YEAR ago, the Scottish Council Foundation published the initial findings of its Changing Schools programme. It argued that the purpose of secondary schooling has hardly changed since the system was designed. Experience of the "exams factory" leaves a sizeable proportion of young people demotivated. The modern school curriculum has struggled to apply the knowledge we have gained in recent years about how the brain learns, individual learning styles and multiple intelligences. For all the commitment to developing every young person's potential, including skills in sport and art, exam passes in the academic subjects remain the dominant form of measuring success. None of this is unique to the Scottish system. But the need for change is greater than ever.
The roots of that change may already be evident in the principles of lifelong learning: more flexible and personalised services tailored to the needs of people with diverse circumstances at different stages of their lives. Gone is the assumption that education is a standardised event, where the curtain falls on leaving school, college or university. It therefore poses a challenge to the old assumptions about people's lives in ways that could be very radical if applied in full. While lifelong learning has opened up the debate about affordable access to lower-skilled employees, people stuck in poorly paid jobs and the "third age" learners, there has been a spiral of silence about how flexible learning can be extended in the other direction.
School age, it appears, should be left undisturbed by the new promise of lifelong learning. The 100,000 individual learning accounts (ILAs) for Scotland are for adults; lifelong learning is for post-compulsory learning. What does it have to do with school education? Apparently nothing, judging by the gulf between the Enterprise and Lifelong Learning Department and the Education Department in the Scottish Executive. Unless this is challenged, lifelong learning will in reality be based on compensation as it seeks to make up for earlier failures in the system and provide second chances for learning.
The foundations of a more flexible and personalised school curriculum are slowly being laid. One of the priority recommendations in the Excluded Young People Action Team report to the Scottish Social Inclusion Network in 1999 was to equip young people with the personal resources or life skills to manage the transition to adulthood. The report recommended that schools employ a tailored curriculum, better matched to the individual needs of those identified as "vulnerable to exclusion". If we are to do an effective job of preventing young people turning off and dropping out of education, we must cast the net much wider than those who are currently vulnerable to exclusion.
The piloting of educational maintenance allowances (EMAs) for 16 and 17-year-olds in lower-income families and the opportunity to combine part-time work experience and schooling before age 16 and for more than one week suggest that the boundaries between school age and working age are being blurred. Can we be more ambitious?
The foundation is now exploring how secondary school experience can be enhanced not just through information and communications technology along with a modern infrastructure but through a new sense of purpose. We have identified the need for a curriculum that is more active, engaged with the world beyond the school and based on learning by doing - an "authentic curriculum", as one teacher described it. Every young person entering secondary school should be given an active learning account, with a balance of time credits for the equivalent of three months, to be spent in some form of active learning during school time but usually outside the school walls. This could involve community volunteering as part of a team, individual work placements and study exchanges.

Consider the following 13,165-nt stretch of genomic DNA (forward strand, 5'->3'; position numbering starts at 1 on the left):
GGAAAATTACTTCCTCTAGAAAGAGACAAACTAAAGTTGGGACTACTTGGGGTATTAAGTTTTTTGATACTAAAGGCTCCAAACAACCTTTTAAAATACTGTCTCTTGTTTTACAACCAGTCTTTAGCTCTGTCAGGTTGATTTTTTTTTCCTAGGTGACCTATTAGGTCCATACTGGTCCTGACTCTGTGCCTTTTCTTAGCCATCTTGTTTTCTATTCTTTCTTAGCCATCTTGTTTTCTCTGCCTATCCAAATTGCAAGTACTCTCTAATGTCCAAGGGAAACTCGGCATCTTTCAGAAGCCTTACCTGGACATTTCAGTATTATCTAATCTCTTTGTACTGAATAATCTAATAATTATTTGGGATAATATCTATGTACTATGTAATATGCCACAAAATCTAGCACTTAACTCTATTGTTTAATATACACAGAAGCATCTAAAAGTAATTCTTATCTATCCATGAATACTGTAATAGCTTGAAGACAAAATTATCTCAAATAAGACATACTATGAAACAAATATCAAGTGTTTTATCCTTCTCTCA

Active learning accounts would be both an entitlement and responsibility for all to use, the purpose being to complement school-based learning with life skills and thereby enhance commitment to learning and working. Limited to young people at risk of exclusion, or those on a non-academic track, the idea would quickly be seen as compensation for those who have failed. Accounts for every young person would signal that straight A straight to university students would also benefit from active learning experiences. This would mark a critical shift, recognising that young people learn through hands-on experience, that much learning takes place outside the usual environment and in groups that are wider than their usual peer groups.
ctive learning accounts should be open for use in the first two years of secondary and continue thereafter. There is a strong consensus among policy-makers that these are years of low challenge and underachievement. Before subject choices must be made, up to three months of that time could be devoted to widening horizons. How time credits are used would be for negotiation between young people and their personal learning advisers (drawing on the best of the school guidance network and the new Careers Scotland service).
This process of reflection and action planning would be valuable in itself. By starting at school age and demonstrating the importance of many forms of learning, we are more likely to raise enthusiasm for using EMAs, credit-based training programmes and ILAs at working age. We should also seek to change the value of the learning currency that people are used to working with. A substantial commitment of time and effort to active learning outside the classroom should be given value by employers and higher education, by signalling that those who participate stand a better chance of succeeding. In turn, the expectations of young people, their families and their teachers may be changed.
James McCormick is research director with the Scottish Council Foundation (www.scottishpolicynet.org.uk).